The group looked to me for guidance.

Peru was an amazing experience. Our little group bonded well, and D-- remained very much on the outside. He spent his spare time off by himself writing in his journal or talking with the evangelical missionaries who were running the camp. He expected us all to take part in the religious aspects of the camp. But the spiritual practices were offensive to us -- shopping-list prayer sessions, hymn sings about being washed in the blood of the lamb, wild exchanges of miracle stories. We ended up holding our own spiritual sessions in a quiet room in one of the cabins. We shared and had silence. They led the sharing, I led the silence.

He had this habit of tagging on biblical quotations with biblical references at the end of any note he sent to the Peru group. I recall once sending out a note of my own to everyone, an update on our post-mission photo exchange. I tagged on the end: Someday my prints will come. (Snow White 1:67-68).

Everyone else thought it was funny.

Ironically, he would talk to me. I suspect it's lonely at the top too. I guess he thought I was a lost cause, so it didn't matter if he showed some of his true colours. Maybe he was trying to prove something to me. I don't know. We talked a lot, wrestled with ideas, exposed ourselves, learned from each other. We were both writers, both thinkers, artists, musicians. I wasn't in awe of him, saw him as just a flawed person, the way I saw myself.

Only afterward did I discover that I was too impure for him to take seriously. A real woman did not have the kind of thoughts, the kind of past, the kind of philosophies that I had. He'd only taken what he must have considered a man's privileges. Secretly, quietly. No one else knew.

I had mistaken it all.

I learned about his new girlfriend while listening to one of his Christian radio broadcasts, only a few days after we'd been together. I don't remember breathing for a long, long time. He hadn't even told me. I guess he hadn't thought it was important. She was Christian and pure and too young to have ideas of her own. She was a woman. I was not.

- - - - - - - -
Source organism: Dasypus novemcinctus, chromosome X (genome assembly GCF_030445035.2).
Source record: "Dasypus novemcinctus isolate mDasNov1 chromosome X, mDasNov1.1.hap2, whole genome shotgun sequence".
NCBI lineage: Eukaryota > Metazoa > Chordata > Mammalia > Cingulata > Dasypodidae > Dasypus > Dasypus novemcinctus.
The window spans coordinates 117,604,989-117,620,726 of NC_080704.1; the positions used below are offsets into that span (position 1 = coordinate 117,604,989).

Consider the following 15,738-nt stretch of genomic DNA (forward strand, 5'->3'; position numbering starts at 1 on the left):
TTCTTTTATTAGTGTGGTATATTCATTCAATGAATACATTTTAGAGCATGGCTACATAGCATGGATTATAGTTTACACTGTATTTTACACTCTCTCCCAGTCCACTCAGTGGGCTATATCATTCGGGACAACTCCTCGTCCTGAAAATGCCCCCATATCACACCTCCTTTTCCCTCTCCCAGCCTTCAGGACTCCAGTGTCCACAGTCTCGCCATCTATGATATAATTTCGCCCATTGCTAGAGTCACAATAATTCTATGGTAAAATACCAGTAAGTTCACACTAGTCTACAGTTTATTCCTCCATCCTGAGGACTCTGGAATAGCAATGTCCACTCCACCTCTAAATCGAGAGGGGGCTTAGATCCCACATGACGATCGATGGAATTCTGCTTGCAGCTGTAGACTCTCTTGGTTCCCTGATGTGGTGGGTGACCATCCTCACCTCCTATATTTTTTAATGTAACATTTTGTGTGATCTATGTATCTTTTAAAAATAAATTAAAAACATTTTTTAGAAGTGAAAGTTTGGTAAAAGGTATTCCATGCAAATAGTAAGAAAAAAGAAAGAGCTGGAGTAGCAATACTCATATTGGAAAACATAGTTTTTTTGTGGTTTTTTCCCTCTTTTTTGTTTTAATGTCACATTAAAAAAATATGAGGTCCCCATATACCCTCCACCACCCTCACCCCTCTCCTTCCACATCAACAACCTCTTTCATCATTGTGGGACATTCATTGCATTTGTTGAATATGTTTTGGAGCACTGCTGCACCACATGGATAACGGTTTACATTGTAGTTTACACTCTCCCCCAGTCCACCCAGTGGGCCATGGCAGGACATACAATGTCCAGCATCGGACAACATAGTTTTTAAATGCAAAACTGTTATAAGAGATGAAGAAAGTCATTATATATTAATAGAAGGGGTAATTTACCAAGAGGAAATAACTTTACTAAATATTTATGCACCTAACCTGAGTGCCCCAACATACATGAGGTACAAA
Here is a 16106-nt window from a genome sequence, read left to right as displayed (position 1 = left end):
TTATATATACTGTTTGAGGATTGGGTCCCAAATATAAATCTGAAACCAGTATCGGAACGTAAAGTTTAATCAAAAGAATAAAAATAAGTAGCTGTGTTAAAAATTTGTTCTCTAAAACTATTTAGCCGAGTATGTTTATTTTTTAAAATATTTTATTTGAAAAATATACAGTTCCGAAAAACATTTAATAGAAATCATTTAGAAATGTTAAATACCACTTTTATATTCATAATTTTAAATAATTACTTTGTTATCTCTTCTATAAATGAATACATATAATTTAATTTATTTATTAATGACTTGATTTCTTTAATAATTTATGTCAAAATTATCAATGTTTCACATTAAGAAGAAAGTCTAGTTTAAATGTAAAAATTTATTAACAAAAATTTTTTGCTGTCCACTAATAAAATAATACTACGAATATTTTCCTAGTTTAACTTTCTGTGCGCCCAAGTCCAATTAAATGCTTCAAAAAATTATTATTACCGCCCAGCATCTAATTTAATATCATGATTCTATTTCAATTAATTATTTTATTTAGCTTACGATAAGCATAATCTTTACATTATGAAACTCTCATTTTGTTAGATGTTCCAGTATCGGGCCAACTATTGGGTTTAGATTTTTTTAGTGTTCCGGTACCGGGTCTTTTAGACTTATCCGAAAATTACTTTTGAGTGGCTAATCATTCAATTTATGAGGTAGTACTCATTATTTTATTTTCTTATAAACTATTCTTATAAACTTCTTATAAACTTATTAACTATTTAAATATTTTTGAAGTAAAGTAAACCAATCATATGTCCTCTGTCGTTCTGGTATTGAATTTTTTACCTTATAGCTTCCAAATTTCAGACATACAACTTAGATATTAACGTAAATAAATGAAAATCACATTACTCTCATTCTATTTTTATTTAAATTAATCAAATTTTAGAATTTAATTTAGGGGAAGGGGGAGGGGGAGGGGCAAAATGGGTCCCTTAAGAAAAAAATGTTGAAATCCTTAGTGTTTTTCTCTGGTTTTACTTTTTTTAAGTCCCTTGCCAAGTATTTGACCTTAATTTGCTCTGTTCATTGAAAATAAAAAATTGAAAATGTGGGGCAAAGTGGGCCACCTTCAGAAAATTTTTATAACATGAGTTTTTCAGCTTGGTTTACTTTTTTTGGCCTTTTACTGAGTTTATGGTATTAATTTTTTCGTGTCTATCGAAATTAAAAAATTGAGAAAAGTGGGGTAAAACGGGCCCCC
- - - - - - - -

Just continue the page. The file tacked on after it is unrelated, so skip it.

Years have passed. I have a husband who tells me he loves me every day. I have a home of my own. I, unlike him, am very much alive.

But for these two days the ghosts of hurt and bewilderment have been swimming around in my head. I wonder at it all, so many years later.


At 12:18 PM, Blogger Liz Opp said...

It is hard to know how to heal these ghosts of our past, especially in cases like this. I hope you'll continue to hold this very tenderly and open yourself to the arms of the Comforter. Just as we never know when such a ghost-memory may appear, we never know when our own healing and transformation can happen.

Thanks for your openness about this part of your journey. I'm moved by it.

Liz Opp, The Good Raised Up

At 9:27 AM, Blogger Johan Maurer said...

My thoughts echo Liz's. I used to read one of his regular columns, by the way.

At 9:55 AM, Blogger Nancy A said...

Thanks for the comments.

I hadn't realized I'd given enough information to identify the person. Have changed it.

At 8:20 AM, Blogger Johan Maurer said...

It is a small world. I can't tell you how many stories about Friends I've suppressed because there is no way I could change enough details to preserve privacy.

In the case of D-, I'm probably one of the few Quakers who overlapped with his world.